In 2017, Scot Martin, the Gordon McKay Professor of Environmental Science and Engineering at the Harvard John A. Paulson School of Engineering and Applied Sciences (SEAS), envisioned a novel drone-based chemical monitoring system to track the health of the Amazon in the face of global climate change and human-caused deforestation and burning.
The project would monitor chemical signals emitted by plants known as volatile organic compounds (VOCs), which help plants interact with organisms around them. Every species of plant emits a different VOC signature — like a fingerprint — which can change based on the season or if the plant is under duress from, for example, drought or flood. Monitoring and translating these signals can reveal how forest ecosystems respond to stress caused by climate change.
Traditionally, this kind of monitoring has been done from large platform towers that rise above the canopy of the forest.
“The Amazon contains thousands of small ecosystems, each with their own biodiversity and VOC signals,” said Jianhuai Ye, a postdoctoral fellow at SEAS. “Yet, there are less than 10 of these towers in the entire forest and they are all built in similar ecosystems where the soil can support large structures. As you can imagine, this leads to a lot of bias in the data.”
Martin, Ye and the rest of the team, which includes collaborators from Amazonas State University (UEA) and the Amazonas State Research Support Foundation (FAPEAM), thought that drones could provide more accurate data of the forest.
Their first mission demonstrated how right they were.
In the summer of 2018, after years of prototyping, the researchers used their specially-designed drones to map the chemical fingerprint of two different ecosystems in central Amazonia. What they found overturned most present-day biosphere emissions models, which assumed that nearby ecosystems had the same emissions.
The research is published in the Proceedings of the National Academy of Sciences.
“Plants and insects often communicate via chemical signaling, rather than visual or vocal signaling more common among animals,” said Martin. “With our chemical sensors, we can better understand the current functioning of the forest and how it is changing with shifting regional climate, including a more frequent occurrence of fires in recent years in the central part of the Amazon.”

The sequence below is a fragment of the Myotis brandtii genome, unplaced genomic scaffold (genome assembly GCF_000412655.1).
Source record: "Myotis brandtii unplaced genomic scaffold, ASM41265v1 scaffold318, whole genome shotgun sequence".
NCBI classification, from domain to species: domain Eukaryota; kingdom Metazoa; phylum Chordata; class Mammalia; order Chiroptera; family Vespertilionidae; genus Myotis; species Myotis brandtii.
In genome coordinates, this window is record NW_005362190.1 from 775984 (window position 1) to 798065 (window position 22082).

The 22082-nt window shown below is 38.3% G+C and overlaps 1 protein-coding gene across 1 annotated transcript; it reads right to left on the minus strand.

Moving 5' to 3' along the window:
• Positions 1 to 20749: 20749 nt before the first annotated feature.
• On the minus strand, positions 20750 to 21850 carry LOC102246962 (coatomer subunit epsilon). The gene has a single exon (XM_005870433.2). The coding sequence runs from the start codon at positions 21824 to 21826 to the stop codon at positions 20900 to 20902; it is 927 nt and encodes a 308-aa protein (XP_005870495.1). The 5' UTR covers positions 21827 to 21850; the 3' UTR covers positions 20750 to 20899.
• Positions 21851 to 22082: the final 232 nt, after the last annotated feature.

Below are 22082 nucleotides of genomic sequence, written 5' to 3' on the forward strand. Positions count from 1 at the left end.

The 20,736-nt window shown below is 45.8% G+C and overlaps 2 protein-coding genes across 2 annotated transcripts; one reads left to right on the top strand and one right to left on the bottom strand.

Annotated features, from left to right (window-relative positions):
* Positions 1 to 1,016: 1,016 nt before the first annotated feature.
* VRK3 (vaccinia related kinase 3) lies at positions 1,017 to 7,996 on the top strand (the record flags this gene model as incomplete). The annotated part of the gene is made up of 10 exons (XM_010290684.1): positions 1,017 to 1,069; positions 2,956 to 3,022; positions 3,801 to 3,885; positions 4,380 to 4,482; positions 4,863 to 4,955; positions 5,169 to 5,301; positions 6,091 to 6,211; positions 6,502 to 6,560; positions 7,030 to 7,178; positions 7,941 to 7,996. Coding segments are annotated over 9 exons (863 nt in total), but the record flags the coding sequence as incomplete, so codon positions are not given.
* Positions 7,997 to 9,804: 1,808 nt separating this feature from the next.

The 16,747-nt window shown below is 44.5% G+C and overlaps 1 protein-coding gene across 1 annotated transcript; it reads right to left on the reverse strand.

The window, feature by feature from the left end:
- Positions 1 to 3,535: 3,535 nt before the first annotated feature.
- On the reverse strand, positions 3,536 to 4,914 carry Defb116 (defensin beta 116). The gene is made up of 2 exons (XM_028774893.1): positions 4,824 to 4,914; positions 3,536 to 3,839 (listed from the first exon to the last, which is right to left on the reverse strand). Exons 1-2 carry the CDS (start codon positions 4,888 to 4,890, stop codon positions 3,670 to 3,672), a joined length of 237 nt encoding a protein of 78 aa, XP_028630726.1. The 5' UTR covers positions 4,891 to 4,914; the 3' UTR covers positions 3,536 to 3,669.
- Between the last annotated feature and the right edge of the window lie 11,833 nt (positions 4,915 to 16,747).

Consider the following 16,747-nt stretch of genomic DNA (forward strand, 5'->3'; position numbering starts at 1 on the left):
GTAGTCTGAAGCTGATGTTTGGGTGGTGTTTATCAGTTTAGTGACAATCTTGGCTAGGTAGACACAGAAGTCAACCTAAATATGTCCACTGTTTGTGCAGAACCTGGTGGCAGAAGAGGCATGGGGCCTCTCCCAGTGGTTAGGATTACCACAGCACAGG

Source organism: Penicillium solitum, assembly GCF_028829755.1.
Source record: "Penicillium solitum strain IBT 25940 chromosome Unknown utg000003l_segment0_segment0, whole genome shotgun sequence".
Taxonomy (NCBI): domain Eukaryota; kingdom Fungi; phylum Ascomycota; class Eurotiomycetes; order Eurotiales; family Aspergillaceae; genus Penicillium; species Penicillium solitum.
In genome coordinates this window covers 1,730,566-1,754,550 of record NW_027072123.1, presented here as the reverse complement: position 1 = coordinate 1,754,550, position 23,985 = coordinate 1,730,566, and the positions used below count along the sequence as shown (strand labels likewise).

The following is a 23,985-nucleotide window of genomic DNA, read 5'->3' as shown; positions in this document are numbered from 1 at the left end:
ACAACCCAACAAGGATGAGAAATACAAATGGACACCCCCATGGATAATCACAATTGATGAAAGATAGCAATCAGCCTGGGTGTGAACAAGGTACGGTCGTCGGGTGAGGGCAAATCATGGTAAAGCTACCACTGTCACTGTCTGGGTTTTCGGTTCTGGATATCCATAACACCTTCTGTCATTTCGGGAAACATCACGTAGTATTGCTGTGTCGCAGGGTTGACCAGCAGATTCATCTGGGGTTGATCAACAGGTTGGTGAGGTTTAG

In the central Amazon, sloping hills give rise to plateaus and water-logged valleys, dissected by streams and rivers. Each of these ecosystems — the forests on the hillsides, the forests on the plateaus and in the valleys, and the vegetation along the water’s edges — has a different chemical fingerprint.
The research team flew drones over plateau forests and slope forests. They found that concentrations of a VOC called isoprene were more than 50 percent higher in the plateau forest than in the slope forest. Using this data, they developed a model that suggested that isoprene emissions doubled to tripled among these different forest sub-types. In the absence of measurements, previous emission models assumed no difference.
“This research highlights how little we understood forest heterogeneity,” said Martin. “But drone-assisted technologies can help us understand and quantify VOC emissions in different, nearby ecosystems in order to better represent them in climate and air quality model simulations.”
The researchers plan to sample ecosystems in water-logged valleys and along the rivers in Fall 2019 using a boat in the middle of the river as a platform for launching and retrieving the drones. They also plan to test a three-drone fleet operated in unison.